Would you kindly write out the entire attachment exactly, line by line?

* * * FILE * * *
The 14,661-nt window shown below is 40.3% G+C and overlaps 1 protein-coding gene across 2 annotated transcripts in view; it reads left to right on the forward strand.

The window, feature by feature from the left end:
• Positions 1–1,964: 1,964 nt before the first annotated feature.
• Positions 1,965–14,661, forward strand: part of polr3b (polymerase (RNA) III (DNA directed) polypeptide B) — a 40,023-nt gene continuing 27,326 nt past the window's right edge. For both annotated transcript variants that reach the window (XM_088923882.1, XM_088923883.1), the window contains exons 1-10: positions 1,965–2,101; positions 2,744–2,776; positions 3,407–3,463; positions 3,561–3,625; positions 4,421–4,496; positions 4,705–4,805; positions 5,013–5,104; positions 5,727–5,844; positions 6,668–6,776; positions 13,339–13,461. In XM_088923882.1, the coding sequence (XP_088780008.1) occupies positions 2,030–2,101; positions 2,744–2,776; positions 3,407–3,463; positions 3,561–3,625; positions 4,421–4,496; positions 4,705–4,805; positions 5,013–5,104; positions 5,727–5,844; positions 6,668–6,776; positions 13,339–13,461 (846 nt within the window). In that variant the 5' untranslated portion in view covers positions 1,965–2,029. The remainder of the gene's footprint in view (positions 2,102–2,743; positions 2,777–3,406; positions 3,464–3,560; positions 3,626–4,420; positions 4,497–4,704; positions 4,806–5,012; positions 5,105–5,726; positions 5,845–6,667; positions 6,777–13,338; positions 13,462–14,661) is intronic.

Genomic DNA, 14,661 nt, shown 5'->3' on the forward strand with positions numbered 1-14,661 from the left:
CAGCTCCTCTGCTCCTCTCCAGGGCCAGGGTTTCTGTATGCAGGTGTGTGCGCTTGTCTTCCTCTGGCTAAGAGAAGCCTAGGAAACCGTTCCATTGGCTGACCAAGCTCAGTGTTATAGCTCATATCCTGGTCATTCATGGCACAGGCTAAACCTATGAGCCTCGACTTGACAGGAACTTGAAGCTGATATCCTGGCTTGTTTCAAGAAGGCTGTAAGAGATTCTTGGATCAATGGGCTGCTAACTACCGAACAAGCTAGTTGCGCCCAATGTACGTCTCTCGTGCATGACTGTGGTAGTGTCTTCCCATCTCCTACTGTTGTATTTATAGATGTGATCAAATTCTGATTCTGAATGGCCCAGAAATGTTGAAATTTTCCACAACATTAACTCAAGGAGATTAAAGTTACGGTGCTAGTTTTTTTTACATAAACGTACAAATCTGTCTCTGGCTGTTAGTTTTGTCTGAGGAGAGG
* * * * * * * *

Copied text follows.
The 14,661-nt window shown below is 40.3% G+C and overlaps 1 protein-coding gene across 2 annotated transcripts in view; it reads left to right on the forward strand.

The window, feature by feature from the left end:
• Positions 1–1,964: 1,964 nt before the first annotated feature.
• Positions 1,965–14,661, forward strand: part of polr3b (polymerase (RNA) III (DNA directed) polypeptide B) — a 40,023-nt gene continuing 27,326 nt past the window's right edge. For both annotated transcript variants that reach the window (XM_088923882.1, XM_088923883.1), the window contains exons 1-10: positions 1,965–2,101; positions 2,744–2,776; positions 3,407–3,463; positions 3,561–3,625; positions 4,421–4,496; positions 4,705–4,805; positions 5,013–5,104; positions 5,727–5,844; positions 6,668–6,776; positions 13,339–13,461. In XM_088923882.1, the coding sequence (XP_088780008.1) occupies positions 2,030–2,101; positions 2,744–2,776; positions 3,407–3,463; positions 3,561–3,625; positions 4,421–4,496; positions 4,705–4,805; positions 5,013–5,104; positions 5,727–5,844; positions 6,668–6,776; positions 13,339–13,461 (846 nt within the window). In that variant the 5' untranslated portion in view covers positions 1,965–2,029. The remainder of the gene's footprint in view (positions 2,102–2,743; positions 2,777–3,406; positions 3,464–3,560; positions 3,626–4,420; positions 4,497–4,704; positions 4,806–5,012; positions 5,105–5,726; positions 5,845–6,667; positions 6,777–13,338; positions 13,462–14,661) is intronic.

Genomic DNA, 14,661 nt, shown 5'->3' on the forward strand with positions numbered 1-14,661 from the left:
CAGCTCCTCTGCTCCTCTCCAGGGCCAGGGTTTCTGTATGCAGGTGTGTGCGCTTGTCTTCCTCTGGCTAAGAGAAGCCTAGGAAACCGTTCCATTGGCTGACCAAGCTCAGTGTTATAGCTCATATCCTGGTCATTCATGGCACAGGCTAAACCTATGAGCCTCGACTTGACAGGAACTTGAAGCTGATATCCTGGCTTGTTTCAAGAAGGCTGTAAGAGATTCTTGGATCAATGGGCTGCTAACTACCGAACAAGCTAGTTGCGCCCAATGTACGTCTCTCGTGCATGACTGTGGTAGTGTCTTCCCATCTCCTACTGTTGTATTTATAGATGTGATCAAATTCTGATTCTGAATGGCCCAGAAATGTTGAAATTTTCCACAACATTAACTCAAGGAGATTAAAGTTACGGTGCTAGTTTTTTTTACATAAACGTACAAATCTGTCTCTGGCTGTTAGTTTTGTCTGAGGAGAGG